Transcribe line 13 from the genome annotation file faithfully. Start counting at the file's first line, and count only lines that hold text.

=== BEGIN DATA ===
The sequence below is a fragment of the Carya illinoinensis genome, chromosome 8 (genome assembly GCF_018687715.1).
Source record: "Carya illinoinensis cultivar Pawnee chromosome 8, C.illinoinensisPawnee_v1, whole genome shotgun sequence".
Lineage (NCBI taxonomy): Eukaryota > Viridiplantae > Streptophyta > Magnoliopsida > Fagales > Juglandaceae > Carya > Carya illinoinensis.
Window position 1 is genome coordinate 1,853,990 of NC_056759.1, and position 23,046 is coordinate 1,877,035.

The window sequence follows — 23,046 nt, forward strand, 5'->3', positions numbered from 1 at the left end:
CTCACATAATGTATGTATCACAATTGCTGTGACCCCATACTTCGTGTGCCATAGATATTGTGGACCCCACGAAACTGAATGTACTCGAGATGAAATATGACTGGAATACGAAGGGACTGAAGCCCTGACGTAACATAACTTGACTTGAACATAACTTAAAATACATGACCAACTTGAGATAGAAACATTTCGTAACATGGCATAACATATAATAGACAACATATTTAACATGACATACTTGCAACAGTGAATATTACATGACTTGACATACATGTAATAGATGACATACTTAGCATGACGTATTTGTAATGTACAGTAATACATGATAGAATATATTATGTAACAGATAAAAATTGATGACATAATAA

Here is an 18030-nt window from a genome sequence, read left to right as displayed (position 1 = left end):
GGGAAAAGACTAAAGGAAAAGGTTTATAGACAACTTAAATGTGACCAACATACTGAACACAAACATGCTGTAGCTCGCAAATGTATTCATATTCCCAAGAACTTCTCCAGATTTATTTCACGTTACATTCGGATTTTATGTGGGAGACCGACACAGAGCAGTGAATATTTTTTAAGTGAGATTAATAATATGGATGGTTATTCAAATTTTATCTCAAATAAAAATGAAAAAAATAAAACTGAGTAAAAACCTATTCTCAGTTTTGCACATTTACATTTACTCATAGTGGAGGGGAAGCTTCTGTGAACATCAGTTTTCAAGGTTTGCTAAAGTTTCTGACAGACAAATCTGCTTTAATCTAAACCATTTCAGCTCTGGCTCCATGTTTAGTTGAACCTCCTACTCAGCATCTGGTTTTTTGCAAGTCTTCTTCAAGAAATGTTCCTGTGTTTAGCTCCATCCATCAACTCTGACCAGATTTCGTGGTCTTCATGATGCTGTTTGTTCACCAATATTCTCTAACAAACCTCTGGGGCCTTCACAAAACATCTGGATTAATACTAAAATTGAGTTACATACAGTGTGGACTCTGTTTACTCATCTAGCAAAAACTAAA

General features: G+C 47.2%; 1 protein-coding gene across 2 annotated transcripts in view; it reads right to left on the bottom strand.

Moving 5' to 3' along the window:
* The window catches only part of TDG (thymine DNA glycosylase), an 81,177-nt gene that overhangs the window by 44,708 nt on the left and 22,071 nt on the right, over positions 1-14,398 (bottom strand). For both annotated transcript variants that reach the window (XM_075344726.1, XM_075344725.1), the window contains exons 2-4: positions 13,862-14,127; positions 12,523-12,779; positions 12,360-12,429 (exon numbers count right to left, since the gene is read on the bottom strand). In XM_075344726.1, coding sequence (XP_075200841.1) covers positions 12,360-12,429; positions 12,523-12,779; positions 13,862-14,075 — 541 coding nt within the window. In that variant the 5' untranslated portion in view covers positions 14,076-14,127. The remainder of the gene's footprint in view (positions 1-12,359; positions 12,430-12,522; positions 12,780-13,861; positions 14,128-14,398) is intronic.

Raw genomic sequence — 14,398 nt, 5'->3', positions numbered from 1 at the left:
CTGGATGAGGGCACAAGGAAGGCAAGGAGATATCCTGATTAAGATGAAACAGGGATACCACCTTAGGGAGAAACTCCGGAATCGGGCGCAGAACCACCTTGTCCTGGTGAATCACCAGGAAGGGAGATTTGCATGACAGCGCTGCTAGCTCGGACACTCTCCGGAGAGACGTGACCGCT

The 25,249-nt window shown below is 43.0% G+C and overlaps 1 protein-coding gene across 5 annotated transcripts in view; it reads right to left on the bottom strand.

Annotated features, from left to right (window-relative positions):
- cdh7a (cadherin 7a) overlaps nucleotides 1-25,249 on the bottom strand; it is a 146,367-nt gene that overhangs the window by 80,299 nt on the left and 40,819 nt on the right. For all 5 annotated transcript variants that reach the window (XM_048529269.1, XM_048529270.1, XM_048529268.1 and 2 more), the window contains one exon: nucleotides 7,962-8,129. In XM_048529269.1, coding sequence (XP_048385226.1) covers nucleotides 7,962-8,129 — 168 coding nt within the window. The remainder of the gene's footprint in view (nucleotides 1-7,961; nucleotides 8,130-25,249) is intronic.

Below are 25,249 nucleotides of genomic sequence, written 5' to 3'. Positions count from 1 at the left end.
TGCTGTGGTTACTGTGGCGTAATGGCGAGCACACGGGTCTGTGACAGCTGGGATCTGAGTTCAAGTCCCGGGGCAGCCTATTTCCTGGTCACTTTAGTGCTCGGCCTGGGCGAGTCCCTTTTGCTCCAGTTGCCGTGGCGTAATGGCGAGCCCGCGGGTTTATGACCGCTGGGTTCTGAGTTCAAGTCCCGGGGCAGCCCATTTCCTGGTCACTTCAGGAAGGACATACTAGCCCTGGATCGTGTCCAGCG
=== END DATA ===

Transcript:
CTGGATGAGGGCACAAGGAAGGCAAGGAGATATCCTGATTAAGATGAAACAGGGATACCACCTTAGGGAGAAACTCCGGAATCGGGCGCAGAACCACCTTGTCCTGGTGAATCACCAGGAAGGGAGATTTGCATGACAGCGCTGCTAGCTCGGACACTCTCCGGAGAGACGTGACCGCT